"Like many Texans, I have questions and concerns that I feel need to be answered," Pope continued. "I applaud Governor Abbot and (Texas House Speaker Dade Phelan) for getting that started today. We will have time to dig into that after this storm."

The decision to join ERCOT came before Pope's time as mayor, but in 2018, Mayor Pope filed a testimony to the PUC saying the city still intended to pursue allowing customer choice for electric customers currently serviced by LP&L.

“One of the most common requests that I receive from the citizens of Lubbock is to bring back competition for retail electric service,” Pope wrote in his public testimony. “As Mayor of Lubbock, it is my responsibility to be responsive to the needs of our citizens. Personally, I believe in the principles of competition, and there is no question in my mind that the citizens of Lubbock desire to be given the right to freely shop the Texas retail electric market for a provider.”

Further to that point, the city council unanimously approved a motion in 2018 expressing its intent to provide customer choice for electricity — should Lubbock join the Electric Reliability Council of Texas.

The reasons Texas controls its own grid, according to a Texplainer story from the Texas Tribune in 2011, is to avoid federal interference.

"By eschewing transmission across state lines, the Texas utilities retained freedom," Richard D. Cudahy wrote in a 1995 article, "The Second Battle of the Alamo: The Midnight Connection.” "This policy of isolation avoided regulation by the newly created Federal Power Commission, whose jurisdiction was limited to utilities operating in interstate commerce."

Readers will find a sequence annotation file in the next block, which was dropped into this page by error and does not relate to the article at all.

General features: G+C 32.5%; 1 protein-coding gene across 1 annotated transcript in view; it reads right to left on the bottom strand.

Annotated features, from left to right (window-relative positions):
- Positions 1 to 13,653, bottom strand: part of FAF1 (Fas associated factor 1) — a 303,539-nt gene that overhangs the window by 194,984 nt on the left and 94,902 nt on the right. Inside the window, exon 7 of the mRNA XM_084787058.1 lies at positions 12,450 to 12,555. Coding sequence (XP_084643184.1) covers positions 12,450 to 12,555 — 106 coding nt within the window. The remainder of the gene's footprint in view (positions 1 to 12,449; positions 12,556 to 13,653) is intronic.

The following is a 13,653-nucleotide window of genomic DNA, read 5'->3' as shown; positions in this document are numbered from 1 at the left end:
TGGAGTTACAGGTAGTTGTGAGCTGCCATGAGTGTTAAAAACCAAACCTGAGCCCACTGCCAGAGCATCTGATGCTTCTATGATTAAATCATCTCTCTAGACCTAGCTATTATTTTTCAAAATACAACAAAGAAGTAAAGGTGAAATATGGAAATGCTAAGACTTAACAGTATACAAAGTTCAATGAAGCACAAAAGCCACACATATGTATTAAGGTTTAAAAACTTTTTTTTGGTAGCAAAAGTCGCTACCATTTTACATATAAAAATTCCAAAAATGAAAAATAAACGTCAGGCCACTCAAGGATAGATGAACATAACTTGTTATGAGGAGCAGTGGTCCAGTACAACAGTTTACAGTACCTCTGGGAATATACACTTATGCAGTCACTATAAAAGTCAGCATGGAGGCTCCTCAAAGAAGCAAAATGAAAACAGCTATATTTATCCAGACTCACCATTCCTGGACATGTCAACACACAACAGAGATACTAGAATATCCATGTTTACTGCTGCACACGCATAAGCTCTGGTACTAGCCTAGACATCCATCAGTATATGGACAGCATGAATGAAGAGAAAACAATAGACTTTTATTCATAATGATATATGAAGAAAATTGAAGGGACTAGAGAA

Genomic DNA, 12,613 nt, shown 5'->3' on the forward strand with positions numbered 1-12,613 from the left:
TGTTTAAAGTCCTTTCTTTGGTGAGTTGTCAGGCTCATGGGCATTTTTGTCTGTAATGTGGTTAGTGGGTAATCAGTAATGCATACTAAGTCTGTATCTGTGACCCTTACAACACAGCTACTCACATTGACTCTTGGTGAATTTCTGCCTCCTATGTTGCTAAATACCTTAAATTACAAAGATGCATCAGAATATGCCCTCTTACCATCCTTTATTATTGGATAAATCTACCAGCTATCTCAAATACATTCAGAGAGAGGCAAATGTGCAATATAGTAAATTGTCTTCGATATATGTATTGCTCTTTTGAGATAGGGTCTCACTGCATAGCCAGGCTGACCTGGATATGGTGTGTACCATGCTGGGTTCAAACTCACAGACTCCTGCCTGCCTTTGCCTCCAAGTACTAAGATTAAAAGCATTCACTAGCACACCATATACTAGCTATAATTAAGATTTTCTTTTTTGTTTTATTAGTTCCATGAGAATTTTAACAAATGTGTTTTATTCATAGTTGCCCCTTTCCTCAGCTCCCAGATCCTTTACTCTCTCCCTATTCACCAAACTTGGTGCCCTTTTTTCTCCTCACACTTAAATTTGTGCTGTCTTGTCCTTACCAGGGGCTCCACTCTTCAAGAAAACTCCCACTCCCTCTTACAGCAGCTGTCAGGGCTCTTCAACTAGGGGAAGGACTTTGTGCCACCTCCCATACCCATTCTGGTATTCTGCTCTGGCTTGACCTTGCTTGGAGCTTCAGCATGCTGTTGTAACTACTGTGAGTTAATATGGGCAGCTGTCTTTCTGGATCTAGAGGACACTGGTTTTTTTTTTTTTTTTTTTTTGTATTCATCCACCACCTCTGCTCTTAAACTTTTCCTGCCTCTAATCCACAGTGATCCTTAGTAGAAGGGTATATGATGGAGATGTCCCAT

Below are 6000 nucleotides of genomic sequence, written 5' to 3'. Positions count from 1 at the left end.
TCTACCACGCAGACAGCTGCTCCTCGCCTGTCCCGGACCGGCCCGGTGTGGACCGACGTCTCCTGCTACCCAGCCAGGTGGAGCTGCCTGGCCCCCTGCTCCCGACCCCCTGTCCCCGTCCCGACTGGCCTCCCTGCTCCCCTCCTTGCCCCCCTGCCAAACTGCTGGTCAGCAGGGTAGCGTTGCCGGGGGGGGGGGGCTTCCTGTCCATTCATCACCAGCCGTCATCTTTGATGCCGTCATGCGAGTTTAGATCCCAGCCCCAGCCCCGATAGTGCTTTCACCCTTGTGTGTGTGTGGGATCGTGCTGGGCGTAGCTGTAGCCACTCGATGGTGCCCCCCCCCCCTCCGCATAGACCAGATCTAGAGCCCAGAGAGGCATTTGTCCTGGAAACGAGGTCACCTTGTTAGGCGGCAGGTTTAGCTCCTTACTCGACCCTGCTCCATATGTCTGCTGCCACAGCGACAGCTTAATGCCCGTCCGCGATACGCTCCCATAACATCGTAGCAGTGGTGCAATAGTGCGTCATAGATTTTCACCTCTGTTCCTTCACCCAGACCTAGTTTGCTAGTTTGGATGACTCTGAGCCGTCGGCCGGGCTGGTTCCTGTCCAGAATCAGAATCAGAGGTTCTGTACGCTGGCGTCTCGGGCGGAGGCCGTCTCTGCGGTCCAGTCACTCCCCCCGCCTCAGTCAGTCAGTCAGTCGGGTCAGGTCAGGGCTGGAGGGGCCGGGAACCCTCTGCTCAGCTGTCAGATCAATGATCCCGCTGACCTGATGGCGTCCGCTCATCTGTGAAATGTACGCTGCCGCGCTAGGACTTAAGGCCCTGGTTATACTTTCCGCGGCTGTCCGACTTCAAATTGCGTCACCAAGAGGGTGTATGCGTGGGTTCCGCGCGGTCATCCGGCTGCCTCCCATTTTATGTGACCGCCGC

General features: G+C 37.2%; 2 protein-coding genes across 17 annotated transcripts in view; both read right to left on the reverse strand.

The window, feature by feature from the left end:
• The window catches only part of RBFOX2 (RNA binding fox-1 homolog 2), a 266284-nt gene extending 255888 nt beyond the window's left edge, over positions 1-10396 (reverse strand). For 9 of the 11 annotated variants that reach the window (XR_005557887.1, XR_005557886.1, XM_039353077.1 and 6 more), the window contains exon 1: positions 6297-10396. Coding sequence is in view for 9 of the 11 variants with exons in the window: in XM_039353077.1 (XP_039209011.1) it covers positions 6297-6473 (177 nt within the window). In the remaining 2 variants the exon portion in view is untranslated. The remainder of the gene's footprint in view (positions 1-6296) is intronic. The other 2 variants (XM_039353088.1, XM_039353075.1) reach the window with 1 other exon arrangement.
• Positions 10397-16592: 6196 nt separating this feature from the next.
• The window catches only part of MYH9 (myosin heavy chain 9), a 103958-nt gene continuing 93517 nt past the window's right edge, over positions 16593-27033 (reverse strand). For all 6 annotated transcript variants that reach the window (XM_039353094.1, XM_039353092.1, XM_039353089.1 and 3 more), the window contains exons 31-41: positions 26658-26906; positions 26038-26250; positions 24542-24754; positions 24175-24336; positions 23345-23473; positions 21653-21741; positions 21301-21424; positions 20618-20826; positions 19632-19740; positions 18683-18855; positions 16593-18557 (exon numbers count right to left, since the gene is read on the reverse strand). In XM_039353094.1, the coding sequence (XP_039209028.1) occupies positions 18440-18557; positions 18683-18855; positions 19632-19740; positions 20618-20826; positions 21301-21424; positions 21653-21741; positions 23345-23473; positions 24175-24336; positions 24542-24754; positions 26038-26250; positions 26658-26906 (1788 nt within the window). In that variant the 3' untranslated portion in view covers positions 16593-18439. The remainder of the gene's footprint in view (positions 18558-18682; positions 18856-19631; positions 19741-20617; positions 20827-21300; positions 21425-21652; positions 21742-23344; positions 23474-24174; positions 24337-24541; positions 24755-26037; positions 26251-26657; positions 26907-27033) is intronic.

When it was announced that LP&L would seek to join ERCOT, representatives of LP&L said the move would be beneficial in several ways: saving an estimated $20 million a yearff because there's no capacity fees, eliminating the need to build an expensive power plant, giving LP&L the option to shop in a closer market and giving LP&L a more diverse energy portfolio from Texas-based power sources.

Recent events have raised the question of how reliable the unregulated market is. When the future of ERCOT gets discussed, Lubbock will need to be a part of those discussions, because after June, Lubbock will be on the grid with most of the state.

This article originally appeared on Lubbock Avalanche-Journal: Lubbock is joining ERCOT: the long history of how this came to be


(c)2021 the Lubbock Avalanche-Journal (Lubbock, Texas)